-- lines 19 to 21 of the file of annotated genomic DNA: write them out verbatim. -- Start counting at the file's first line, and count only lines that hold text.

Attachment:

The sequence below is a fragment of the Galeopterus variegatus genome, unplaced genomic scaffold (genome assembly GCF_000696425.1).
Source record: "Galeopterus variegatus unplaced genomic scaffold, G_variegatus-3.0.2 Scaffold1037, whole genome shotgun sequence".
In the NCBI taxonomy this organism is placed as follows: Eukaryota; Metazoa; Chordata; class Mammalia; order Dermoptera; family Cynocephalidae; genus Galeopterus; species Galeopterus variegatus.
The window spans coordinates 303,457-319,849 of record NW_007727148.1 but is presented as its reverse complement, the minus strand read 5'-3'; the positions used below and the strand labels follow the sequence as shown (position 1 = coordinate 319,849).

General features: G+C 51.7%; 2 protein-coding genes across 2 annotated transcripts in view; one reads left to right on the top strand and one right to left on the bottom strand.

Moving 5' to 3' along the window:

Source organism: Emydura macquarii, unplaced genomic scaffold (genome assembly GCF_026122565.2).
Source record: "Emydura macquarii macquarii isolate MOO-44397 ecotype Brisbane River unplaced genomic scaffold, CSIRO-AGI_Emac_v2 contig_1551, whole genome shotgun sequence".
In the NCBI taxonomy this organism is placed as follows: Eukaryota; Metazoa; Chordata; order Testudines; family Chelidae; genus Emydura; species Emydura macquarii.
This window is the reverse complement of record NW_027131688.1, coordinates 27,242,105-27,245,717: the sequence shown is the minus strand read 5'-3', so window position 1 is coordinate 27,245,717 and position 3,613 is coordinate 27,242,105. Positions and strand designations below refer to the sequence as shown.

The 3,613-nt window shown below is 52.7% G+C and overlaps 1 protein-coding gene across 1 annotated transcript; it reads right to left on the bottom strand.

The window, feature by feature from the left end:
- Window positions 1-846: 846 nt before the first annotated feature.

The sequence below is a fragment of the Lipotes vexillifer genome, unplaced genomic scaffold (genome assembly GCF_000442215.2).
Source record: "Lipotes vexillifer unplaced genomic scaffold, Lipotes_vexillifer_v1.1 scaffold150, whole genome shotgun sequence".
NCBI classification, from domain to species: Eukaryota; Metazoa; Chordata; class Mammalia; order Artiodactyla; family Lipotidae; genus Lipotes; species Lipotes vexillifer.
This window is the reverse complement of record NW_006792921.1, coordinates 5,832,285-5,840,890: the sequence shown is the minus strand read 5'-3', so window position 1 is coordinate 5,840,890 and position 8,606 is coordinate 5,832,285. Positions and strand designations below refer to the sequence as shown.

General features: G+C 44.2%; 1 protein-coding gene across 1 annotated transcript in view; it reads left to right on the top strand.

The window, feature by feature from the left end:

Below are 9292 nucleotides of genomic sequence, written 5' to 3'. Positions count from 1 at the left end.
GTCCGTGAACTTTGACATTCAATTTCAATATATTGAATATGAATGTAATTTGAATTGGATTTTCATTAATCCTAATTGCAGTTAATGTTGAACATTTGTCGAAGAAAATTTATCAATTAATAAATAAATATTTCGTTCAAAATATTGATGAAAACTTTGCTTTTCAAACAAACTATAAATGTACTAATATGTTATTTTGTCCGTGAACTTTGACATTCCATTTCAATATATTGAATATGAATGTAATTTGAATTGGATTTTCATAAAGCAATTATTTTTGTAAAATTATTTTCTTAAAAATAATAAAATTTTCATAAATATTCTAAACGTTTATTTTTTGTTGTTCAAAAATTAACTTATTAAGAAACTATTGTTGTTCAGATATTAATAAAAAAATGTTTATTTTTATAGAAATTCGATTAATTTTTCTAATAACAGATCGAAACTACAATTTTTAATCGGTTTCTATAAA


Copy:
The window, feature by feature from the left end:

Below are 9292 nucleotides of genomic sequence, written 5' to 3'. Positions count from 1 at the left end.
GTCCGTGAACTTTGACATTCAATTTCAATATATTGAATATGAATGTAATTTGAATTGGATTTTCATTAATCCTAATTGCAGTTAATGTTGAACATTTGTCGAAGAAAATTTATCAATTAATAAATAAATATTTCGTTCAAAATATTGATGAAAACTTTGCTTTTCAAACAAACTATAAATGTACTAATATGTTATTTTGTCCGTGAACTTTGACATTCCATTTCAATATATTGAATATGAATGTAATTTGAATTGGATTTTCATAAAGCAATTATTTTTGTAAAATTATTTTCTTAAAAATAATAAAATTTTCATAAATATTCTAAACGTTTATTTTTTGTTGTTCAAAAATTAACTTATTAAGAAACTATTGTTGTTCAGATATTAATAAAAAAATGTTTATTTTTATAGAAATTCGATTAATTTTTCTAATAACAGATCGAAACTACAATTTTTAATCGGTTTCTATAAA